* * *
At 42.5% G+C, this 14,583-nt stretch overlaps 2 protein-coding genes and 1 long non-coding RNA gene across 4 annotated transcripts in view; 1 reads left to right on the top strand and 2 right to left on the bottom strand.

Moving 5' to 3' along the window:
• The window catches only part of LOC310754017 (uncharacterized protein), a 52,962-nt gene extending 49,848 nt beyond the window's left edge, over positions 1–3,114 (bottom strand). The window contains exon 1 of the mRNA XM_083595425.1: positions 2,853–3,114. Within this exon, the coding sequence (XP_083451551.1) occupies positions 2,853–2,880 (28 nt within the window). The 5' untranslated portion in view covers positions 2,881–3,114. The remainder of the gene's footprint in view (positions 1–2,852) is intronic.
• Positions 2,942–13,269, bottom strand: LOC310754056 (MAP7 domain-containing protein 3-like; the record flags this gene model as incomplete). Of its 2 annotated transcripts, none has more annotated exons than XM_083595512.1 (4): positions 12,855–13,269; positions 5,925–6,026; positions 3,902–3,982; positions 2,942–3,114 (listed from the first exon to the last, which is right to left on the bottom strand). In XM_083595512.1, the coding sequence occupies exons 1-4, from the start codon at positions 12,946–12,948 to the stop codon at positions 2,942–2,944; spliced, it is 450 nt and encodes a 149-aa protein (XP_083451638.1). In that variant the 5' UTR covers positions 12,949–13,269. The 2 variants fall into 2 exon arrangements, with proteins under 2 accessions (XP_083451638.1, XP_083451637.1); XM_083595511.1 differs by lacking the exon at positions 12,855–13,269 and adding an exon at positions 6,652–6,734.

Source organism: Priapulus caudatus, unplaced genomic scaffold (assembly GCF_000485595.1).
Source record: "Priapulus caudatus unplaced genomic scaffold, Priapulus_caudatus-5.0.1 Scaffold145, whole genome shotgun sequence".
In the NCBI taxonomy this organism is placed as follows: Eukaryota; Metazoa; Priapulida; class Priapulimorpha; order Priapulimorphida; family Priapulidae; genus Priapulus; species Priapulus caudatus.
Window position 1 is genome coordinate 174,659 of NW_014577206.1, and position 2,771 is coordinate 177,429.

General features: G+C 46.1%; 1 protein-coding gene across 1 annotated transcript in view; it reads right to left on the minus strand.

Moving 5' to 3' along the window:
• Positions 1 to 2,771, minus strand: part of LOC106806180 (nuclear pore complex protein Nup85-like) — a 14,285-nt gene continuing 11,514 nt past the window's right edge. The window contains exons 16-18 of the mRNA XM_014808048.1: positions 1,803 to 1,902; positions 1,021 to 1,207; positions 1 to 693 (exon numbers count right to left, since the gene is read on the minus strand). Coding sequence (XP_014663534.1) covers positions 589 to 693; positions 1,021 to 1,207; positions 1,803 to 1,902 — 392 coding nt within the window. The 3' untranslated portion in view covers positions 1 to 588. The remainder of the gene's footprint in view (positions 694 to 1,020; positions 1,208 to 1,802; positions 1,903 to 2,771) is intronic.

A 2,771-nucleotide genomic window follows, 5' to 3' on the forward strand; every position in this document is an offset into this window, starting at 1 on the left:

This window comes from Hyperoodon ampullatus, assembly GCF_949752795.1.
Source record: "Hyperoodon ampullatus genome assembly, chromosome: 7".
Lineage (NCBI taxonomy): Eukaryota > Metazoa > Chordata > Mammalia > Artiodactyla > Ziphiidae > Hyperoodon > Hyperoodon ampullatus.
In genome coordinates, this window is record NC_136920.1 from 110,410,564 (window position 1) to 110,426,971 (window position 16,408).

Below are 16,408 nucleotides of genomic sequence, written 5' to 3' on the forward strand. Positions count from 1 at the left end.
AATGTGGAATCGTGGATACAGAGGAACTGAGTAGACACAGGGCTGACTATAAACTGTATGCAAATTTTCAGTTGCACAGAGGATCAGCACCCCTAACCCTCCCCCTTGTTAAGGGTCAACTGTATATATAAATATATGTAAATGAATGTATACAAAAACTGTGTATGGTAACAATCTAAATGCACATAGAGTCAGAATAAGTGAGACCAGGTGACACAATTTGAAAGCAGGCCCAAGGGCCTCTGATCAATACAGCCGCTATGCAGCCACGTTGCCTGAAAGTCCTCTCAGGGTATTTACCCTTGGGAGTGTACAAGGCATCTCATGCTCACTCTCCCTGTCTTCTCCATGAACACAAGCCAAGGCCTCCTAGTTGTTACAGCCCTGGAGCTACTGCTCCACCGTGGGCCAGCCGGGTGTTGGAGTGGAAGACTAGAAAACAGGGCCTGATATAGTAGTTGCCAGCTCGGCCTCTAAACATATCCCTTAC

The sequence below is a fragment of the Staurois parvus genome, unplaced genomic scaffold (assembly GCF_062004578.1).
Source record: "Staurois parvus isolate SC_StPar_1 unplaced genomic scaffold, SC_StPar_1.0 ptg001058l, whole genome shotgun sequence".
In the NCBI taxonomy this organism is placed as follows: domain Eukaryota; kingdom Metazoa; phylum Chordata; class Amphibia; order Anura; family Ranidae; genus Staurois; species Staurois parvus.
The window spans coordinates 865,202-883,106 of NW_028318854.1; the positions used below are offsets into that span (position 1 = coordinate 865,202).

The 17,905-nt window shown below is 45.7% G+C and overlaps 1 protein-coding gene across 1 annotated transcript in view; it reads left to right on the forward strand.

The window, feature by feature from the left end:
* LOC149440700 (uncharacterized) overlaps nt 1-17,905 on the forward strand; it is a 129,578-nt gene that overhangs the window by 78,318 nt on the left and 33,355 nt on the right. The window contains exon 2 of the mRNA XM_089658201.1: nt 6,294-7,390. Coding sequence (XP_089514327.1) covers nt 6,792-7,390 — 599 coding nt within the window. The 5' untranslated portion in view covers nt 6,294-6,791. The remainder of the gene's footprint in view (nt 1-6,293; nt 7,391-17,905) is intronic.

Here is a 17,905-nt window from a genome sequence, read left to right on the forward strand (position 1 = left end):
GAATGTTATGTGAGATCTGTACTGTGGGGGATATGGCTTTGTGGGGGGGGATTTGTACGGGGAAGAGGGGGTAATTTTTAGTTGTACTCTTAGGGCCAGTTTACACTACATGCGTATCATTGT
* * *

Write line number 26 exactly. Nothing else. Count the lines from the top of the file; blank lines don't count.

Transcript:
Here is a 17,905-nt window from a genome sequence, read left to right on the forward strand (position 1 = left end):